the amount of attorneys’ fees Stephen Mills has requested for the preparation of the two
appellate fee motions he filed with this Court.
Kathleen Mills’ third objection to the fee request is that the total amount of fees
requested is unreasonable because Stephen Mills is seeking more fees for pursuing his
fee motions than he is seeking for defending Kathleen Mills’ appeal. That being said,
Kathleen Mills does not challenge as unreasonable the fees requested for any specific
legal service. And it is logical that Stephen Mills did not incur more significant attorneys’
fees for defending against Kathleen Mills’ appeal because he joined the appellate brief
submitted by his Co-defendant Prudential. Comparing the fees Stephen Mills is seeking
for defending the appeal with those he is seeking for pursuing a fee award does not,
then, suggest that the total amount of fees Stephen Mills is requesting is unreasonable.
Lastly, Kathleen Mills contends that the series of three affidavits Stephen Mills
submitted in support of his appellate fee request are unreliable because they are
inconsistent. Stephen Mills submitted three affidavits from his attorneys in support of
his appellate fee request, each detailing the amount of time his attorneys spent
defending Kathleen Mills’ appeal and seeking attorneys’ fees for that work. Stephen
Mills submitted the first affidavit to the Tenth Circuit, in March 2013. He submitted the
other two affidavits to this Court, one in May 2013 and one in December 2013. There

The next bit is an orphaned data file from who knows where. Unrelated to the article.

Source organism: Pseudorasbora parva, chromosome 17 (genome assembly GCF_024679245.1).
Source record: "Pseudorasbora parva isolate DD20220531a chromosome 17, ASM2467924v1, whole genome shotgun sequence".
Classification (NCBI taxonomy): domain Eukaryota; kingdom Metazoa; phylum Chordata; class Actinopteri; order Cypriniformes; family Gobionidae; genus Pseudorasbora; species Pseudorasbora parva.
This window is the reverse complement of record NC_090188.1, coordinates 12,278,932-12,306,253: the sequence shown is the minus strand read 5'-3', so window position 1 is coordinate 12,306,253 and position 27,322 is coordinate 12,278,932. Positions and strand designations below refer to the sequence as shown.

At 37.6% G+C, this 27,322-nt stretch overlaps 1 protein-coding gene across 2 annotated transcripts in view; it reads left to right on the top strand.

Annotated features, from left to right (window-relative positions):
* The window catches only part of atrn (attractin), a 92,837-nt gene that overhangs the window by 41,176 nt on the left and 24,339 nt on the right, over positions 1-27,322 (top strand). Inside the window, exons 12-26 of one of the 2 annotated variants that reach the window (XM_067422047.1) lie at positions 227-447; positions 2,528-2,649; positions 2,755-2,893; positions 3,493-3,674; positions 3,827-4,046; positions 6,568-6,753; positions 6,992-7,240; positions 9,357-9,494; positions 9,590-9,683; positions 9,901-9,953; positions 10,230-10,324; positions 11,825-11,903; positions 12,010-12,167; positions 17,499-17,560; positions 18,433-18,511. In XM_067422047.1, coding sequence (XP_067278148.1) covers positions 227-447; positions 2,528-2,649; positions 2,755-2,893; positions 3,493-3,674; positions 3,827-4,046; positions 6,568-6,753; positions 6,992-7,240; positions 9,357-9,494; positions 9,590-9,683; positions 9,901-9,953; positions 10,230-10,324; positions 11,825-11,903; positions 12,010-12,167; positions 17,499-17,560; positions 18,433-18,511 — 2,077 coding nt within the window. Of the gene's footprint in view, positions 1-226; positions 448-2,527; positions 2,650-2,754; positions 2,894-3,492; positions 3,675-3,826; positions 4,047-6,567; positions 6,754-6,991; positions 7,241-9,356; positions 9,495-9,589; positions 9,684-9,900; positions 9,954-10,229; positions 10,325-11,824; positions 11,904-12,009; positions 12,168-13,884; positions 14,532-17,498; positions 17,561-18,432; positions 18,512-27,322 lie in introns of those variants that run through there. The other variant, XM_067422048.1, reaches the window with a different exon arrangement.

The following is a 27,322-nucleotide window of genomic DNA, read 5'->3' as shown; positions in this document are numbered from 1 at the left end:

are discrepancies in the amount of time documented in the three affidavits. But
Stephen Mills explained that those discrepancies reflect either additional relevant legal
work or errors in the original fee calculations. Kathleen Mills does not specifically
challenge those explanations, which are adequate to support awarding fees in the
amounts set forth in the latest affidavit filed with this Court in December 2013. See
Brokers’ Choice of Am., Inc. v. NBC Universal, Inc., No. 09-cv-00717-CMA-BNB, 2011
WL 3568165, at *2 (D. Colo. Aug. 15, 2011) (unreported) (noting that, “[a]lthough courts
are obligated to exclude hours not reasonably expended from the fee award, courts
need not ‘identify and justify every hour allowed or disallowed,’” quoting Malloy v.
Monahan, 73 F.3d 1012, 1018 (10th Cir. 1996)); see also Fox v. Vice, 131 S. Ct. 2205,
2216 (2011) (“The essential goal in fee shifting . . . is to do rough justice, not to achieve
In addition to addressing and rejecting each of Kathleen Mills’ objections to the
amount of appellate attorneys’ fees Stephen Mills has requested, the Court has also
considered the reasonableness of the fee request under the factors set forth in Ramos
v. Lamm, 713 F.2d 546, 552-59 (10th Cir. 1983), overruled in part by Pennsylvania v.
Del. Valley Citizens’ Council for Clean Air, 483 U.S. 711, 714-15, 717 n.4, 724-25
(1987) (rejecting enhancement of fee award for “contingency of success”). See Shrader
v. Beann, 503 F. App’x 650, 655 (10th Cir. 2012) (unpublished), cert. denied, 134 S. Ct.
102 (2013). Having done so, the Court finds that the appellate attorneys’ fees that
Stephen Mills has requested, $6,253.50, are reasonable.
Accordingly, the Court GRANTS the renewed motion for appellate attorneys’ fees
(Doc. 65), awarding Stephen Mills $6,253.50 in appeal-related attorneys’ fees.
BY THE COURT:
s/ David M. Ebel
U. S. CIRCUIT COURT JUDGE